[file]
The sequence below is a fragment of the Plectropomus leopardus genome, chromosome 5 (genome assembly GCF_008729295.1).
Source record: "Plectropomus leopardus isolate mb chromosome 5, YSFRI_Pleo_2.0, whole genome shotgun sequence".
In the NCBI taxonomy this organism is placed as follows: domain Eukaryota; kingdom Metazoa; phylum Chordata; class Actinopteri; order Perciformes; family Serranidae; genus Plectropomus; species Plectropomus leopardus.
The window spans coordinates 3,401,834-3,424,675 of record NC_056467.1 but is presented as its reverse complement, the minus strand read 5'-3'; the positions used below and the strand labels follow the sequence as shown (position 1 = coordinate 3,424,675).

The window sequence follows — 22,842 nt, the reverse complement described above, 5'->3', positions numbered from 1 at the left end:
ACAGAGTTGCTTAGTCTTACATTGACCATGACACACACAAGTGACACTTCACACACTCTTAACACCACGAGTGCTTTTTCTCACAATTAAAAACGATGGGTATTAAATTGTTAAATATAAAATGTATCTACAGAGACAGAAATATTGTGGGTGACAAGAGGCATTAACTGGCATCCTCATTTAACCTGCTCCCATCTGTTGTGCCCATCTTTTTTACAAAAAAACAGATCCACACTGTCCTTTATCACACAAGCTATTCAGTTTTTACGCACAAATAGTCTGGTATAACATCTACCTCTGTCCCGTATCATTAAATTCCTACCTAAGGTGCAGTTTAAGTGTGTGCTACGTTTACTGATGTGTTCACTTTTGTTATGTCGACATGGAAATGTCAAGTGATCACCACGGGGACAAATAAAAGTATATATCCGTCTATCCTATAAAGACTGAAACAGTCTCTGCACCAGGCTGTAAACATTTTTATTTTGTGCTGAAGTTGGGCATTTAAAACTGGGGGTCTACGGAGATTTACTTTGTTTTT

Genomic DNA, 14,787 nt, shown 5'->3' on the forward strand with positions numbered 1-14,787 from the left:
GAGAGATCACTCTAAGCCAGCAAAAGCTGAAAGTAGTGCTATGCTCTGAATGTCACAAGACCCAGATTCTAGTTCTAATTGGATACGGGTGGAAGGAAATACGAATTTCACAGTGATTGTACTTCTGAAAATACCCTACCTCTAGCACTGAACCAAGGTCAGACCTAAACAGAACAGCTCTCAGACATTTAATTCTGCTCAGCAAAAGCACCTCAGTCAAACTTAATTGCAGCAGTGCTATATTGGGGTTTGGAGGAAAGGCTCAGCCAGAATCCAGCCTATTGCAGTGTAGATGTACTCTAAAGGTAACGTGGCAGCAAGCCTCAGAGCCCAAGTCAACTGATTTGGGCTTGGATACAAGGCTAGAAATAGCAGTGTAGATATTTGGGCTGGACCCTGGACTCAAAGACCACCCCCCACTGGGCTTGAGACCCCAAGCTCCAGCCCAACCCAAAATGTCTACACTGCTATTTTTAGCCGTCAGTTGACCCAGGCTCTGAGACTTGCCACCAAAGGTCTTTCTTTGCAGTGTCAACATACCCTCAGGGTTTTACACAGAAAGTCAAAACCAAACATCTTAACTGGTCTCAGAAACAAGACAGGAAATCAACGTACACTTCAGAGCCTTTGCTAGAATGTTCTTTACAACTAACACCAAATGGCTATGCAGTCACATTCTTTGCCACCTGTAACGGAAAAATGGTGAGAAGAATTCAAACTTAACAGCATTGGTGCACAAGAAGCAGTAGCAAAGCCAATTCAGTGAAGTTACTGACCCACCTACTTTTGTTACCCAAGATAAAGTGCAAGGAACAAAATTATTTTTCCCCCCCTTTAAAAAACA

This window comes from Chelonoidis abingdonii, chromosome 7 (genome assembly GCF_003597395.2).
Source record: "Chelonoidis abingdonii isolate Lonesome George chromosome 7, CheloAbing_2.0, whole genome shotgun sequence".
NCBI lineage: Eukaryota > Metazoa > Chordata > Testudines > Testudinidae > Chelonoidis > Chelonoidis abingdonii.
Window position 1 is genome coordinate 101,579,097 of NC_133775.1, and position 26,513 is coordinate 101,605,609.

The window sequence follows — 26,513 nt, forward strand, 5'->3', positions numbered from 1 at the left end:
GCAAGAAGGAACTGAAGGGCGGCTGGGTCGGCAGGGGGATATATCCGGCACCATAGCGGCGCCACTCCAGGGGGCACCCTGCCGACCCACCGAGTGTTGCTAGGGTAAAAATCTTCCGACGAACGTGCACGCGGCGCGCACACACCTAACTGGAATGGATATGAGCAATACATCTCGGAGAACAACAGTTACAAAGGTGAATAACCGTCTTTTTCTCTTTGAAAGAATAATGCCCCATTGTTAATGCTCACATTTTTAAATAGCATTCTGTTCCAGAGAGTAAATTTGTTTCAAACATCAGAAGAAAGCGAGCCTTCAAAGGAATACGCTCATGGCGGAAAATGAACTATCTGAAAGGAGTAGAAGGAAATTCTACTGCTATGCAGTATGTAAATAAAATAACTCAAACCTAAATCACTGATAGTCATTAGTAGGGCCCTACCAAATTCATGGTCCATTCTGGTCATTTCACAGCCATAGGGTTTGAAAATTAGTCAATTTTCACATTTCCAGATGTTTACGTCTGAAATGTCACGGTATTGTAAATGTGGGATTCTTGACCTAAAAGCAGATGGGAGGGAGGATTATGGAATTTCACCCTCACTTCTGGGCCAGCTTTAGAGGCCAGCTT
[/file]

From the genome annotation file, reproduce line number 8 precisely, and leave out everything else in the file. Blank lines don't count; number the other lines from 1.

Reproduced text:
GAGAGATCACTCTAAGCCAGCAAAAGCTGAAAGTAGTGCTATGCTCTGAATGTCACAAGACCCAGATTCTAGTTCTAATTGGATACGGGTGGAAGGAAATACGAATTTCACAGTGATTGTACTTCTGAAAATACCCTACCTCTAGCACTGAACCAAGGTCAGACCTAAACAGAACAGCTCTCAGACATTTAATTCTGCTCAGCAAAAGCACCTCAGTCAAACTTAATTGCAGCAGTGCTATATTGGGGTTTGGAGGAAAGGCTCAGCCAGAATCCAGCCTATTGCAGTGTAGATGTACTCTAAAGGTAACGTGGCAGCAAGCCTCAGAGCCCAAGTCAACTGATTTGGGCTTGGATACAAGGCTAGAAATAGCAGTGTAGATATTTGGGCTGGACCCTGGACTCAAAGACCACCCCCCACTGGGCTTGAGACCCCAAGCTCCAGCCCAACCCAAAATGTCTACACTGCTATTTTTAGCCGTCAGTTGACCCAGGCTCTGAGACTTGCCACCAAAGGTCTTTCTTTGCAGTGTCAACATACCCTCAGGGTTTTACACAGAAAGTCAAAACCAAACATCTTAACTGGTCTCAGAAACAAGACAGGAAATCAACGTACACTTCAGAGCCTTTGCTAGAATGTTCTTTACAACTAACACCAAATGGCTATGCAGTCACATTCTTTGCCACCTGTAACGGAAAAATGGTGAGAAGAATTCAAACTTAACAGCATTGGTGCACAAGAAGCAGTAGCAAAGCCAATTCAGTGAAGTTACTGACCCACCTACTTTTGTTACCCAAGATAAAGTGCAAGGAACAAAATTATTTTTCCCCCCCTTTAAAAAACA